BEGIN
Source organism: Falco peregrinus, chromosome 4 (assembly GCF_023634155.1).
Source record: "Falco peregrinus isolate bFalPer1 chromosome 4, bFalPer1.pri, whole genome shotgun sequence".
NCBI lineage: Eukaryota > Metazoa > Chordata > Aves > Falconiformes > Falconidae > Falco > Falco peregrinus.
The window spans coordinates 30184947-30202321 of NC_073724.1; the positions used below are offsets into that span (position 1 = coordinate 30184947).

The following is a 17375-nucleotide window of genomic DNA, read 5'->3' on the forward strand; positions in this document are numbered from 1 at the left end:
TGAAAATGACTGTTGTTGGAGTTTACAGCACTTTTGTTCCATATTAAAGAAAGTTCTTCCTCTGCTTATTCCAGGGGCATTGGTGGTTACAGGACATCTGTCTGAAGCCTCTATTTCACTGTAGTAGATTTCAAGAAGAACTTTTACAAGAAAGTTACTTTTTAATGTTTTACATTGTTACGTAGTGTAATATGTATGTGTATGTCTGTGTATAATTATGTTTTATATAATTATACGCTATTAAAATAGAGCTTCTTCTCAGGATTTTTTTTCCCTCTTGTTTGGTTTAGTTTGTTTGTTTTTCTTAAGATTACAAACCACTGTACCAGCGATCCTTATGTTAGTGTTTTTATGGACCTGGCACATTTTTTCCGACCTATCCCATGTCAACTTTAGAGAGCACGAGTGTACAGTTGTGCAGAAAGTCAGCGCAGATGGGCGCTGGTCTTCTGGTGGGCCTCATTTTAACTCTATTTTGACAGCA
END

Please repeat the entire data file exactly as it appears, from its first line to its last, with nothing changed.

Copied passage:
Source organism: Falco peregrinus, chromosome 4 (assembly GCF_023634155.1).
Source record: "Falco peregrinus isolate bFalPer1 chromosome 4, bFalPer1.pri, whole genome shotgun sequence".
NCBI lineage: Eukaryota > Metazoa > Chordata > Aves > Falconiformes > Falconidae > Falco > Falco peregrinus.
The window spans coordinates 30184947-30202321 of NC_073724.1; the positions used below are offsets into that span (position 1 = coordinate 30184947).

The following is a 17375-nucleotide window of genomic DNA, read 5'->3' on the forward strand; positions in this document are numbered from 1 at the left end:
TGAAAATGACTGTTGTTGGAGTTTACAGCACTTTTGTTCCATATTAAAGAAAGTTCTTCCTCTGCTTATTCCAGGGGCATTGGTGGTTACAGGACATCTGTCTGAAGCCTCTATTTCACTGTAGTAGATTTCAAGAAGAACTTTTACAAGAAAGTTACTTTTTAATGTTTTACATTGTTACGTAGTGTAATATGTATGTGTATGTCTGTGTATAATTATGTTTTATATAATTATACGCTATTAAAATAGAGCTTCTTCTCAGGATTTTTTTTCCCTCTTGTTTGGTTTAGTTTGTTTGTTTTTCTTAAGATTACAAACCACTGTACCAGCGATCCTTATGTTAGTGTTTTTATGGACCTGGCACATTTTTTCCGACCTATCCCATGTCAACTTTAGAGAGCACGAGTGTACAGTTGTGCAGAAAGTCAGCGCAGATGGGCGCTGGTCTTCTGGTGGGCCTCATTTTAACTCTATTTTGACAGCA